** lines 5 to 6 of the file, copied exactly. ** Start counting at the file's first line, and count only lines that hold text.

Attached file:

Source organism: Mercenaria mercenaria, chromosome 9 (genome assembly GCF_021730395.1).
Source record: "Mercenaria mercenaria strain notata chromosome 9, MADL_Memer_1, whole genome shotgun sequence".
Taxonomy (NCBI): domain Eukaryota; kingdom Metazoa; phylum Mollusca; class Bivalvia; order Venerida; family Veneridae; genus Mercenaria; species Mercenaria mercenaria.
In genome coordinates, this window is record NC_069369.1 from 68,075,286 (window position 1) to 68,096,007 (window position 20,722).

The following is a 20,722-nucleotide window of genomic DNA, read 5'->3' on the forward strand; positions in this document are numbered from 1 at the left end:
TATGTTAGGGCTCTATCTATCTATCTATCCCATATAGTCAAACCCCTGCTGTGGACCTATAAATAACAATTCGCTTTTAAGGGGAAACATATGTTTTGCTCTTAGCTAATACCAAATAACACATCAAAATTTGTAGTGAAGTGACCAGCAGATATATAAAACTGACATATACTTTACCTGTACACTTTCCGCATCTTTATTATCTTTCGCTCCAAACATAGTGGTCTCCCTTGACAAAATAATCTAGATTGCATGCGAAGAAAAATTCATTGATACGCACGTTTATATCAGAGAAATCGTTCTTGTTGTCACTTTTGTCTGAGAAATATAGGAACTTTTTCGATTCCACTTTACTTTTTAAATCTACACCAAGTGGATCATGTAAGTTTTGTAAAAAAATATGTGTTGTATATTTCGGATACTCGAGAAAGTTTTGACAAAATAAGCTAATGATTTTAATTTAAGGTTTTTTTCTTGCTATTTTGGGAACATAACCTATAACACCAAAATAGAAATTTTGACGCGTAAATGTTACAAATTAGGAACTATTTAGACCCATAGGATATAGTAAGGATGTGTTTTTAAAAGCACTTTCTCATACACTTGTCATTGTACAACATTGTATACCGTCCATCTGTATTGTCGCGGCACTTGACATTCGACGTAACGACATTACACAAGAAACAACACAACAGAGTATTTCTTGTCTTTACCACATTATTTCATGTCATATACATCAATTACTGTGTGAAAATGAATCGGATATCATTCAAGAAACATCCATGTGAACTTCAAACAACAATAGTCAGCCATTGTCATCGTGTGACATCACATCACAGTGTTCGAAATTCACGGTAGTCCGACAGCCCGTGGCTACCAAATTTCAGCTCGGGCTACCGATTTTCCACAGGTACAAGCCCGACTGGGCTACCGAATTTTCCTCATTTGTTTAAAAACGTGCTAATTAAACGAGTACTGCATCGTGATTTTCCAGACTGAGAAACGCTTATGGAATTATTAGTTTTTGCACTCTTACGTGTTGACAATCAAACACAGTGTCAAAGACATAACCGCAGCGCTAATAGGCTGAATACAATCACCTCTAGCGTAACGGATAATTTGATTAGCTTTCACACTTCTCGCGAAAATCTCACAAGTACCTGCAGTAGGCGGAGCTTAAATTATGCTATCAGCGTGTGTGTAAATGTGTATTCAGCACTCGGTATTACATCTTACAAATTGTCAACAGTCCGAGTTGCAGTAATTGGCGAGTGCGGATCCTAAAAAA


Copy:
The following is a 20,722-nucleotide window of genomic DNA, read 5'->3' on the forward strand; positions in this document are numbered from 1 at the left end:
TATGTTAGGGCTCTATCTATCTATCTATCCCATATAGTCAAACCCCTGCTGTGGACCTATAAATAACAATTCGCTTTTAAGGGGAAACATATGTTTTGCTCTTAGCTAATACCAAATAACACATCAAAATTTGTAGTGAAGTGACCAGCAGATATATAAAACTGACATATACTTTACCTGTACACTTTCCGCATCTTTATTATCTTTCGCTCCAAACATAGTGGTCTCCCTTGACAAAATAATCTAGATTGCATGCGAAGAAAAATTCATTGATACGCACGTTTATATCAGAGAAATCGTTCTTGTTGTCACTTTTGTCTGAGAAATATAGGAACTTTTTCGATTCCACTTTACTTTTTAAATCTACACCAAGTGGATCATGTAAGTTTTGTAAAAAAATATGTGTTGTATATTTCGGATACTCGAGAAAGTTTTGACAAAATAAGCTAATGATTTTAATTTAAGGTTTTTTTCTTGCTATTTTGGGAACATAACCTATAACACCAAAATAGAAATTTTGACGCGTAAATGTTACAAATTAGGAACTATTTAGACCCATAGGATATAGTAAGGATGTGTTTTTAAAAGCACTTTCTCATACACTTGTCATTGTACAACATTGTATACCGTCCATCTGTATTGTCGCGGCACTTGACATTCGACGTAACGACATTACACAAGAAACAACACAACAGAGTATTTCTTGTCTTTACCACATTATTTCATGTCATATACATCAATTACTGTGTGAAAATGAATCGGATATCATTCAAGAAACATCCATGTGAACTTCAAACAACAATAGTCAGCCATTGTCATCGTGTGACATCACATCACAGTGTTCGAAATTCACGGTAGTCCGACAGCCCGTGGCTACCAAATTTCAGCTCGGGCTACCGATTTTCCACAGGTACAAGCCCGACTGGGCTACCGAATTTTCCTCATTTGTTTAAAAACGTGCTAATTAAACGAGTACTGCATCGTGATTTTCCAGACTGAGAAACGCTTATGGAATTATTAGTTTTTGCACTCTTACGTGTTGACAATCAAACACAGTGTCAAAGACATAACCGCAGCGCTAATAGGCTGAATACAATCACCTCTAGCGTAACGGATAATTTGATTAGCTTTCACACTTCTCGCGAAAATCTCACAAGTACCTGCAGTAGGCGGAGCTTAAATTATGCTATCAGCGTGTGTGTAAATGTGTATTCAGCACTCGGTATTACATCTTACAAATTGTCAACAGTCCGAGTTGCAGTAATTGGCGAGTGCGGATCCTAAAAAA